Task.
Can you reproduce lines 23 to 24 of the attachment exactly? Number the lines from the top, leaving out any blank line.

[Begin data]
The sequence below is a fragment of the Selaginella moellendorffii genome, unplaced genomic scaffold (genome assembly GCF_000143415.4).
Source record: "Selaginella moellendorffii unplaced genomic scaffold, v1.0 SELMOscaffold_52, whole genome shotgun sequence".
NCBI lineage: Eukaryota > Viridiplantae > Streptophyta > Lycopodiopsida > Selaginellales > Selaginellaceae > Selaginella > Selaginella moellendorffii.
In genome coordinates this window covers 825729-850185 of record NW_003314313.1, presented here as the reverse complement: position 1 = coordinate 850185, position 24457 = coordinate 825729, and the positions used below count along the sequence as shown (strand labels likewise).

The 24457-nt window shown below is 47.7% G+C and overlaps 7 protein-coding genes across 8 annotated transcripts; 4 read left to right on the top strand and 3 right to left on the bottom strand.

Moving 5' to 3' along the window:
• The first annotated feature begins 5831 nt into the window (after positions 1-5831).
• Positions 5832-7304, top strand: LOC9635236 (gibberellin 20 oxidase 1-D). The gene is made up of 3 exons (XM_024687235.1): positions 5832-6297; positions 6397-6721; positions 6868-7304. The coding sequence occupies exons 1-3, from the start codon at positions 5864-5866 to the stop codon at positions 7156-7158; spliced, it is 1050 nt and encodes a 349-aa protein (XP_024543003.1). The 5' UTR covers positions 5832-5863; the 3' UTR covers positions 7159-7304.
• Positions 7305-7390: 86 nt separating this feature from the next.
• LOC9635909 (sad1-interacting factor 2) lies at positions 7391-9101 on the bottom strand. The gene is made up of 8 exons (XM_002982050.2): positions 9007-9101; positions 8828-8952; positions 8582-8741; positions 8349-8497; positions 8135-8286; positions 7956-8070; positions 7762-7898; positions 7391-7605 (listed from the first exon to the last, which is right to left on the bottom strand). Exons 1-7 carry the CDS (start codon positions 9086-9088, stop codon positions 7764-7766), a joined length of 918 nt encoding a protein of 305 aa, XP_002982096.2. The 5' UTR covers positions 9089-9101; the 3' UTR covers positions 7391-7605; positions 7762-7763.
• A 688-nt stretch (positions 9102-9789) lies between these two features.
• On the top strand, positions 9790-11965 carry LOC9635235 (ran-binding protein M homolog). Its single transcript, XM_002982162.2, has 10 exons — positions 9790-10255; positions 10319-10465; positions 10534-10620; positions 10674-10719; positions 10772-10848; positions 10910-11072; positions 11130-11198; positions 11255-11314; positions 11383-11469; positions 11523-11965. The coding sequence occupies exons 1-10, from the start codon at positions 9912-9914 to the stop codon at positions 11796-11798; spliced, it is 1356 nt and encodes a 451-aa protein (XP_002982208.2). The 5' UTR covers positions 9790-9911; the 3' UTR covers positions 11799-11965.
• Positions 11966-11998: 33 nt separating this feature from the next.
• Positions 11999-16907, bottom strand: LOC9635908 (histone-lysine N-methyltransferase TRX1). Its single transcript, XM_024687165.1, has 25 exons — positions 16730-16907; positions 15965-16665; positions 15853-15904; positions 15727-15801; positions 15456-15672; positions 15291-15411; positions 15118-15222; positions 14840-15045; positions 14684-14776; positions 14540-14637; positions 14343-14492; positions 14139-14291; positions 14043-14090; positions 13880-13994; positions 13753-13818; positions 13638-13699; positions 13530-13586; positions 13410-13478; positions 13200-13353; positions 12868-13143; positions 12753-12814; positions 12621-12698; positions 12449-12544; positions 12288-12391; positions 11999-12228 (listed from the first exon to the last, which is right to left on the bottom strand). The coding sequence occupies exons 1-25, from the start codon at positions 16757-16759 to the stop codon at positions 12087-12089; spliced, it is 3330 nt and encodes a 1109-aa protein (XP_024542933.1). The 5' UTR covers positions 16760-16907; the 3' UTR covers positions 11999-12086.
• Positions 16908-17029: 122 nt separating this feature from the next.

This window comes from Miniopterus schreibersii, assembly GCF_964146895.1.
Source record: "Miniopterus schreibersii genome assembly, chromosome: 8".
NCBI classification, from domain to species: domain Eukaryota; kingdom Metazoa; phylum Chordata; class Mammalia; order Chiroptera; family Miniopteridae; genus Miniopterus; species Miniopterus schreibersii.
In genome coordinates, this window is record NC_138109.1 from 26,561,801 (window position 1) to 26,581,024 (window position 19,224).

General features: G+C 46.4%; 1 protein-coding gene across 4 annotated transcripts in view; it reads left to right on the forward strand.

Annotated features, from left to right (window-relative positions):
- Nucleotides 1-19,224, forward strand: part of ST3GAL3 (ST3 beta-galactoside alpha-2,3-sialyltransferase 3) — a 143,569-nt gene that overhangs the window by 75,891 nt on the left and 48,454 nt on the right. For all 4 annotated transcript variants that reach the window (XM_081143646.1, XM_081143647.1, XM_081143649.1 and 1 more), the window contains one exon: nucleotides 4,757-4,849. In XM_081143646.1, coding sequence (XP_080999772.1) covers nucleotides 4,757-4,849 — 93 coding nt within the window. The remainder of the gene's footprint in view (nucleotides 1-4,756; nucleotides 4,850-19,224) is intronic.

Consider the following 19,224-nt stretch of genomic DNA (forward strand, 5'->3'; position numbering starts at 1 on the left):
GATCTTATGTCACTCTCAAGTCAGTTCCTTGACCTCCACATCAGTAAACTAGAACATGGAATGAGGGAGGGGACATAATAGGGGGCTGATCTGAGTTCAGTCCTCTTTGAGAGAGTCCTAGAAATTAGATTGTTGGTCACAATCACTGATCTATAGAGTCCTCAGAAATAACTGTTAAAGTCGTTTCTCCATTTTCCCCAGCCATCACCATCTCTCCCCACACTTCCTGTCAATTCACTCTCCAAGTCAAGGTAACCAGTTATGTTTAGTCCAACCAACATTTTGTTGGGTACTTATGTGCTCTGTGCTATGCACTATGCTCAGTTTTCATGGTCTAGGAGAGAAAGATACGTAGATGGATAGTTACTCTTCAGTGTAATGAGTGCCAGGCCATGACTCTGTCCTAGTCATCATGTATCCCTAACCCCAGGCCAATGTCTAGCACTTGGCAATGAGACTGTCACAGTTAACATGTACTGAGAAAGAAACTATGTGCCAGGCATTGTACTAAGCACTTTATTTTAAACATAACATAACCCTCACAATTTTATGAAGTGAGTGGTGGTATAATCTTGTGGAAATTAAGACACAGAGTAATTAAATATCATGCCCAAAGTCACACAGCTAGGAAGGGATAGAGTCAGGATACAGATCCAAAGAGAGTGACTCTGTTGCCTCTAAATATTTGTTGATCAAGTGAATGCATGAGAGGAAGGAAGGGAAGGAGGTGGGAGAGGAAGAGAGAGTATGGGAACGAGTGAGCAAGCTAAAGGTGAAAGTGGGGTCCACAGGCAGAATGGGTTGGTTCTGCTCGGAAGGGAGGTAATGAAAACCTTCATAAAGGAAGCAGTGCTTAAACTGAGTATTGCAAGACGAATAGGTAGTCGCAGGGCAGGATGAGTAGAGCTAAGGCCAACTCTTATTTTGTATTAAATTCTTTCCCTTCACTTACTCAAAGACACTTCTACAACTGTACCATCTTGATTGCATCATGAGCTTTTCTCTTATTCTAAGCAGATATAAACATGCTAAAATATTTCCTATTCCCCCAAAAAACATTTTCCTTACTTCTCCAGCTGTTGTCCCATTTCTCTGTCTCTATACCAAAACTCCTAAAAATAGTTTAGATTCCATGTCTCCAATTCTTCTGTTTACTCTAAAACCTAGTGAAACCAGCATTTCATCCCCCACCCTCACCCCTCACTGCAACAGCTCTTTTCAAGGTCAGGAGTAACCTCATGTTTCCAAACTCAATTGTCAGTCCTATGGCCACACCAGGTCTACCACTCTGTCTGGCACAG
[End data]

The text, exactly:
Consider the following 19,224-nt stretch of genomic DNA (forward strand, 5'->3'; position numbering starts at 1 on the left):
GATCTTATGTCACTCTCAAGTCAGTTCCTTGACCTCCACATCAGTAAACTAGAACATGGAATGAGGGAGGGGACATAATAGGGGGCTGATCTGAGTTCAGTCCTCTTTGAGAGAGTCCTAGAAATTAGATTGTTGGTCACAATCACTGATCTATAGAGTCCTCAGAAATAACTGTTAAAGTCGTTTCTCCATTTTCCCCAGCCATCACCATCTCTCCCCACACTTCCTGTCAATTCACTCTCCAAGTCAAGGTAACCAGTTATGTTTAGTCCAACCAACATTTTGTTGGGTACTTATGTGCTCTGTGCTATGCACTATGCTCAGTTTTCATGGTCTAGGAGAGAAAGATACGTAGATGGATAGTTACTCTTCAGTGTAATGAGTGCCAGGCCATGACTCTGTCCTAGTCATCATGTATCCCTAACCCCAGGCCAATGTCTAGCACTTGGCAATGAGACTGTCACAGTTAACATGTACTGAGAAAGAAACTATGTGCCAGGCATTGTACTAAGCACTTTATTTTAAACATAACATAACCCTCACAATTTTATGAAGTGAGTGGTGGTATAATCTTGTGGAAATTAAGACACAGAGTAATTAAATATCATGCCCAAAGTCACACAGCTAGGAAGGGATAGAGTCAGGATACAGATCCAAAGAGAGTGACTCTGTTGCCTCTAAATATTTGTTGATCAAGTGAATGCATGAGAGGAAGGAAGGGAAGGAGGTGGGAGAGGAAGAGAGAGTATGGGAACGAGTGAGCAAGCTAAAGGTGAAAGTGGGGTCCACAGGCAGAATGGGTTGGTTCTGCTCGGAAGGGAGGTAATGAAAACCTTCATAAAGGAAGCAGTGCTTAAACTGAGTATTGCAAGACGAATAGGTAGTCGCAGGGCAGGATGAGTAGAGCTAAGGCCAACTCTTATTTTGTATTAAATTCTTTCCCTTCACTTACTCAAAGACACTTCTACAACTGTACCATCTTGATTGCATCATGAGCTTTTCTCTTATTCTAAGCAGATATAAACATGCTAAAATATTTCCTATTCCCCCAAAAAACATTTTCCTTACTTCTCCAGCTGTTGTCCCATTTCTCTGTCTCTATACCAAAACTCCTAAAAATAGTTTAGATTCCATGTCTCCAATTCTTCTGTTTACTCTAAAACCTAGTGAAACCAGCATTTCATCCCCCACCCTCACCCCTCACTGCAACAGCTCTTTTCAAGGTCAGGAGTAACCTCATGTTTCCAAACTCAATTGTCAGTCCTATGGCCACACCAGGTCTACCACTCTGTCTGGCACAG